by Lon Levin
When are you too old to become an artist?
I always envisioned myself with white hair and a beard wearing drawstring pants and sandals wandering through my studio filled with large paintings sipping on some nice wine. A true Impressionist’s fantasy.
I had trained to become an illustrator. I graduated from Art Center in the late 1970’s and couldn’t find enough work to continue down that path. I thought I may not be good enough so I turned to art direction which I thought suited me better.
I was right. Yet, after twenty-three years of successfully working in the entertainment industry as a senior art director, and art department head, incredibly, I still had the desire to be an illustrator. So, I prepared myself and my finances to depart Warner Bros when my pension became activated. However, the WB had other ideas. My department was disbanded a few months before that was set to happen. I was out of a job before I wanted to be and my pension was gone.
I soon found out that I was an older artist amongst younger upcoming and established pros. “Am I wasting my time?” I thought. “Maybe I should find another position in the industry.” “Maybe I blew it!” No, I was determined to find out if I had the chops to be a working illustrator. I chose to focus on the children’s book area because I love children’s books. I had a lot of experience with children’s products and TV shows, surely that should count for something.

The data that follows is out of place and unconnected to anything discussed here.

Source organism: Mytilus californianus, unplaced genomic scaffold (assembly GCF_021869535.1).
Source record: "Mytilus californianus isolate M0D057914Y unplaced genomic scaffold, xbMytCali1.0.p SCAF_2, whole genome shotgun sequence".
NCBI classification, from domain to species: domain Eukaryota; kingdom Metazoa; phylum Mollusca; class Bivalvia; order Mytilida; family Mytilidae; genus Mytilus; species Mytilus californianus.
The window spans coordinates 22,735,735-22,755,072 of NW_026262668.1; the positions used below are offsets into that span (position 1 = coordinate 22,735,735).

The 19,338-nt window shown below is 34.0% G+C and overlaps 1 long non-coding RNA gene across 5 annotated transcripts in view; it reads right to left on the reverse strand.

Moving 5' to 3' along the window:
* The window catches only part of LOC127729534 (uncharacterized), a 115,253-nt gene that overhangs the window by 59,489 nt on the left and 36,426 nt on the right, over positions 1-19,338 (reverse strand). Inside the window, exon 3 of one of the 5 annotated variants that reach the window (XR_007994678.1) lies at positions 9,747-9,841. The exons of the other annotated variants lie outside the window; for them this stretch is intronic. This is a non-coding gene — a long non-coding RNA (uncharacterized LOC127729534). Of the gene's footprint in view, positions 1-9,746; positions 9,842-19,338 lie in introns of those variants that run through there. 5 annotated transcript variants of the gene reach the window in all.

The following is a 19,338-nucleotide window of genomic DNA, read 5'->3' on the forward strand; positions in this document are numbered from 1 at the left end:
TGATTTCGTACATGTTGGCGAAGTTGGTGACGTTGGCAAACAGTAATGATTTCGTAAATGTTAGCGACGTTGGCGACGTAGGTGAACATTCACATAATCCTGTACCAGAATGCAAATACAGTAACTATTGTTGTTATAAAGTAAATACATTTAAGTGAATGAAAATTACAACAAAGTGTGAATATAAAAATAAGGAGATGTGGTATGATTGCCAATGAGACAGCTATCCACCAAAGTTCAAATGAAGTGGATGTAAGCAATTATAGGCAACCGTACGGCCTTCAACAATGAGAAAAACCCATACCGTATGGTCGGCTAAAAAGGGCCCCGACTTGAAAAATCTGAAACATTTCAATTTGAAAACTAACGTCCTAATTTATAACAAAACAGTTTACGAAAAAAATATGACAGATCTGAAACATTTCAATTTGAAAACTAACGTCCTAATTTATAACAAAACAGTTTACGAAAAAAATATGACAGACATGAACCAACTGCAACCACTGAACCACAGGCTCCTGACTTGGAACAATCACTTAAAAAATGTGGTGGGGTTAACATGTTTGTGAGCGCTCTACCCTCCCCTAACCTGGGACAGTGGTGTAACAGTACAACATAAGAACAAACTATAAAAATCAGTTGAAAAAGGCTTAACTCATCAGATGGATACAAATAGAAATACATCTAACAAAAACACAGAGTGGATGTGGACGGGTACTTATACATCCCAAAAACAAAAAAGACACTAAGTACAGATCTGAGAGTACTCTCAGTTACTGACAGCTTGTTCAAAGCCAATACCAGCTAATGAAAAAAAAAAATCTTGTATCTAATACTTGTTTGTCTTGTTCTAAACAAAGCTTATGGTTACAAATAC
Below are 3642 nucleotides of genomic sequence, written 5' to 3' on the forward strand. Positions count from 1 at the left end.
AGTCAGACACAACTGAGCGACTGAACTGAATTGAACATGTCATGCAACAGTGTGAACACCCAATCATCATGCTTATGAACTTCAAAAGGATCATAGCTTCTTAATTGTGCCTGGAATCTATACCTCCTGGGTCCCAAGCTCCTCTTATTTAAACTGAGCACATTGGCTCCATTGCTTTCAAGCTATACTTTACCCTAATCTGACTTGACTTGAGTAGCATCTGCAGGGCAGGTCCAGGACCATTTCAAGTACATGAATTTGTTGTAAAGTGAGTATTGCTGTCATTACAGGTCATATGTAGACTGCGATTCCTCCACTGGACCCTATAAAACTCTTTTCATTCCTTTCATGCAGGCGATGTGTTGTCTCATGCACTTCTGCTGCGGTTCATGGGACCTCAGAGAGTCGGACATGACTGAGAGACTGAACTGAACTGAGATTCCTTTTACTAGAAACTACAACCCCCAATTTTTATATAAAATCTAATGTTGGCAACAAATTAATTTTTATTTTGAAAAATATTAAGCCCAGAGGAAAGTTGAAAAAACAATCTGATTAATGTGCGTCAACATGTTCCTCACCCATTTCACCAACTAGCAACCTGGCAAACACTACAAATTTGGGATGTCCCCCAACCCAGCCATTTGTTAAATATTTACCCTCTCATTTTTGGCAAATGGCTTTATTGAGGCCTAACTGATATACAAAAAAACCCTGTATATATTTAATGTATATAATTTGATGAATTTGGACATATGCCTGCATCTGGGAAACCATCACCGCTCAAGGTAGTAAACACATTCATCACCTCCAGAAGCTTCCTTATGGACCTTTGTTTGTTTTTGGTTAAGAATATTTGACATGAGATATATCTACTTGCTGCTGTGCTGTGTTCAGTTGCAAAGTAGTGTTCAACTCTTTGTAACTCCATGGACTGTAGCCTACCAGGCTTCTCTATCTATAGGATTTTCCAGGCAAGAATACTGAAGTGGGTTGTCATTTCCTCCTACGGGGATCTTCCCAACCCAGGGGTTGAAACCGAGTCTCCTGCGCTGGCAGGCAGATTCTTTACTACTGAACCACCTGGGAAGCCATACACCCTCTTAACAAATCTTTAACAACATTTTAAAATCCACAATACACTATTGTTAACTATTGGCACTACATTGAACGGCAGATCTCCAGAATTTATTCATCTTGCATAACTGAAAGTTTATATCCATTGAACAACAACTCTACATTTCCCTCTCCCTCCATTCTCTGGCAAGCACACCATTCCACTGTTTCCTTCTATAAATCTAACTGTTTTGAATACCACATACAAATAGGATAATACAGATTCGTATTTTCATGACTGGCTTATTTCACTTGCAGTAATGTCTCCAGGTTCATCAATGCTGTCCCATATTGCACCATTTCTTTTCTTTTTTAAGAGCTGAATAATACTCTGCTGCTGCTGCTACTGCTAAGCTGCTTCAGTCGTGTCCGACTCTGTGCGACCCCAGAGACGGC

I invested in myself and traveled to trade shows in New York, Chicago, Washington, and Bologna. I aggressively made connections and, in some cases, friends. After a few months I landed projects. The pay was low or non-existent, but it gave me a chance to work on projects and spread my artistic wings.
I soon found out that there were a few qualities you need to possess in order to start an art career in midlife. First off, you need to have some degree of talent and vision. That means you need to be brutally honest with yourself. If you don’t feel you can judge yourself, then ask art teachers or art directors. If you don’t know any, contact those whose work you admire. I find most pros will talk with you via social media.
Next, know the area of the market you’re interested in well. If it’s children’s books, then read as many books as you can, classics and contemporary. Study what the subject matter is and the art styles that are being used now. While classic older books may be great, they may be seriously outdated in style and substance. Identify the publishers who commission work like yours.
Be patient. It takes a while to establish yourself, find your own style and voice, and to be consistently great at what you do.
You’ll never know when success might happen, if at all, so you must be passionate. The true test of that is: would you keep creating if you never made any money or never got recognized for your work?
If this article challenges you, then forge ahead regardless of how old you are. The fact is your experiences as a mature artist have enriched your perspective, your discipline, your skills, and your knowledge, and in the end that is all that matters. So I encourage you… go for it!
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Lon Levin holds two degrees from UCLA in Painting and Art Center in Advertising/Illustration. In his 23 years as Creative Director Lon oversaw more than 500 Film & TV campaigns. He has illustrated numerous children’s books. He wrote, illustrated and photographed Treehouses, published by Globe Pequot Press. He is also the Publisher of The Illustrators Journal online interview magazine.
Author photo and illustrations provided by Lon Levin.